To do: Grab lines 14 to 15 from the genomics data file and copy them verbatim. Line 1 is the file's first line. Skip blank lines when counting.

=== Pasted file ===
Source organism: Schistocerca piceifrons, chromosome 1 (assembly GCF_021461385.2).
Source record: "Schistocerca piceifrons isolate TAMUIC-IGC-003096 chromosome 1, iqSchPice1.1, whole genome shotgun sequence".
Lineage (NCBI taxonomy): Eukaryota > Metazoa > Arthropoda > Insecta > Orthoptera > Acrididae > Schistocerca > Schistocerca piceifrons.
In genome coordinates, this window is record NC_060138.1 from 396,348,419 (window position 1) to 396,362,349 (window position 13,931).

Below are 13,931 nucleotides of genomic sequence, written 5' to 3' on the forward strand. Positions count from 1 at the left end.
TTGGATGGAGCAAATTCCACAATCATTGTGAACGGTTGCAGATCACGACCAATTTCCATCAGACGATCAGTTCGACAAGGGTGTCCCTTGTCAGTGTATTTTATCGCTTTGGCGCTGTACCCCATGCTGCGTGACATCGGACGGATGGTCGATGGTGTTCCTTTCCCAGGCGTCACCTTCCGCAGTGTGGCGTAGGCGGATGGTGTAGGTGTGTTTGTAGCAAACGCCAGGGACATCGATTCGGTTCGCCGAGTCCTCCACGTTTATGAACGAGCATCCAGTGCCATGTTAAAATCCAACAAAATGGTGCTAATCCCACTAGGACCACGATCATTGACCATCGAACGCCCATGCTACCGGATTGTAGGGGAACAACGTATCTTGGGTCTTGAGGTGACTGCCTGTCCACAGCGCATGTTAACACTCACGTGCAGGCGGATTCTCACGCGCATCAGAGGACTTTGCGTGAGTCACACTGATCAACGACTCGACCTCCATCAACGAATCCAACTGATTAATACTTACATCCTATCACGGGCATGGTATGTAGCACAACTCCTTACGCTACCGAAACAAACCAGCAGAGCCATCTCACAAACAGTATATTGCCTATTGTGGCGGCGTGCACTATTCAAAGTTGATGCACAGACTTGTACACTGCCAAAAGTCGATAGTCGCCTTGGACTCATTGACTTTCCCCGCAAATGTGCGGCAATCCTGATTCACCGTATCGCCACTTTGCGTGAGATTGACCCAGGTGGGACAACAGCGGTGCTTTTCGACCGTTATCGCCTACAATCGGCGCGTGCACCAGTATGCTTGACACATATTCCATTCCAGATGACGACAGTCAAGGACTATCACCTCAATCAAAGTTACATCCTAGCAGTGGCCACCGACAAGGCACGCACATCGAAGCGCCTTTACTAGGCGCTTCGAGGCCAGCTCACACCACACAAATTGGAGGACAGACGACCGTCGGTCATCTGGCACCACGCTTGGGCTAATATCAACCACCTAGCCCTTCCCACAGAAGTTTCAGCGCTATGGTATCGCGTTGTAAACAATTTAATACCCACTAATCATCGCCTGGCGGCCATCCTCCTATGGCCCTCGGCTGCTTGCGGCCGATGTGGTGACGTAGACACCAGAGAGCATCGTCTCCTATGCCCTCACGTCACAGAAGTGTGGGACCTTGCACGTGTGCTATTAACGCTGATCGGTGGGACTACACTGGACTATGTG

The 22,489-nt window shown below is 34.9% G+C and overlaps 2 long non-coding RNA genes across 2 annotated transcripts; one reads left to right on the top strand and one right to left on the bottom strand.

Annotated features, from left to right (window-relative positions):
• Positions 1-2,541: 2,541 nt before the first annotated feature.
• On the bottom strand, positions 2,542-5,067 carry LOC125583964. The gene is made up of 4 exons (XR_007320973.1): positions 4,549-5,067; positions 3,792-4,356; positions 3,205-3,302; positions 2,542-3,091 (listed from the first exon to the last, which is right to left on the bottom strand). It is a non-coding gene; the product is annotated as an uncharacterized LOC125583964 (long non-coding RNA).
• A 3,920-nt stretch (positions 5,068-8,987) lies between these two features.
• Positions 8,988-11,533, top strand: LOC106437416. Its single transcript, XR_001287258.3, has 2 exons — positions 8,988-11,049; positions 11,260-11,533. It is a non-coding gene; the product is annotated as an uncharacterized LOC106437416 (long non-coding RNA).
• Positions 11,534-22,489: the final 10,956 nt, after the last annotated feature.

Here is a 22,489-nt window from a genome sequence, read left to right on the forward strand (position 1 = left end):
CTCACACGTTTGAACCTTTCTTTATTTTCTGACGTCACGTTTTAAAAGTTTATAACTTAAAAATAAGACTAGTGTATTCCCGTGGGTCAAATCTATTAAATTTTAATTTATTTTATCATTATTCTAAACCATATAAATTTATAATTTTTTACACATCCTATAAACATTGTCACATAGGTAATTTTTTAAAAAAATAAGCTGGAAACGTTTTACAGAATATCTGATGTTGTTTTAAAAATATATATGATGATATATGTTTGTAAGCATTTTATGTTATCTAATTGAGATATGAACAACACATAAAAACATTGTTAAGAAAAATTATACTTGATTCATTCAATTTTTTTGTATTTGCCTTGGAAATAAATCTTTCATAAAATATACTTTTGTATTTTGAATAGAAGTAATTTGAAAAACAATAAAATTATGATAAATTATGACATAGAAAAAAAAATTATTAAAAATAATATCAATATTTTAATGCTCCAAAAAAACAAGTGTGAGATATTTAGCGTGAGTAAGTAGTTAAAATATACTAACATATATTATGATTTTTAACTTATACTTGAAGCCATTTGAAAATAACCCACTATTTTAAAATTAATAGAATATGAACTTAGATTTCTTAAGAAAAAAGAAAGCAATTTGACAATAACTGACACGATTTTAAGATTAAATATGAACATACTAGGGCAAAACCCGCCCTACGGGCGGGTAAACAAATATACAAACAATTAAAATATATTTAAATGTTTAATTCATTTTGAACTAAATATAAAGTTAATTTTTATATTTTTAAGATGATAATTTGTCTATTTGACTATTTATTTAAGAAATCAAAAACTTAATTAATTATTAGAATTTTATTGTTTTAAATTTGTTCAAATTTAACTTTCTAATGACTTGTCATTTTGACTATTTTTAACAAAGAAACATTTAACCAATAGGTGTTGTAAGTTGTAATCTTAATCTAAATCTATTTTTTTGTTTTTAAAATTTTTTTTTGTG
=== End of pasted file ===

Here is a 22,489-nt window from a genome sequence, read left to right on the forward strand (position 1 = left end):
CTCACACGTTTGAACCTTTCTTTATTTTCTGACGTCACGTTTTAAAAGTTTATAACTTAAAAATAAGACTAGTGTATTCCCGTGGGTCAAATCTATTAAATTTTAATTTATTTTATCATTATTCTAAACCATATAAATTTATAATTTTTTACACATCCTATAAACATTGTCACATAGGTAATTTTTTAAAAAAATAAGCTGGAAACGTTTTACAGAATATCTGATGTTGTTTTAAAAATATATATGATGATATATGTTTGTAAGCATTTTATGTTATCTAATTGAGATATGAACAACACATAAAAACATTGTTAAGAAAAATTATACTTGATTCATTCAATTTTTTTGTATTTGCCTTGGAAATAAATCTTTCATAAAATATACTTTTGTATTTTGAATAGAAGTAATTTGAAAAACAATAAAATTATGATAAATTATGACATAGAAAAAAAAATTATTAAAAATAATATCAATATTTTAATGCTCCAAAAAAACAAGTGTGAGATATTTAGCGTGAGTAAGTAGTTAAAATATACTAACATATATTATGATTTTTAACTTATACTTGAAGCCATTTGAAAATAACCCACTATTTTAAAATTAATAGAATATGAACTTAGATTTCTTAAGAAAAAAGAAAGCAATTTGACAATAACTGACACGATTTTAAGATTAAATATGAACATACTAGGGCAAAACCCGCCCTACGGGCGGGTAAACAAATATACAAACAATTAAAATATATTTAAATGTTTAATTCATTTTGAACTAAATATAAAGTTAATTTTTATATTTTTAAGATGATAATTTGTCTATTTGACTATTTATTTAAGAAATCAAAAACTTAATTAATTATTAGAATTTTATTGTTTTAAATTTGTTCAAATTTAACTTTCTAATGACTTGTCATTTTGACTATTTTTAACAAAGAAACATTTAACCAATAGGTGTTGTAAGTTGTAATCTTAATCTAAATCTATTTTTTTGTTTTTAAAATTTTTTTTTGTG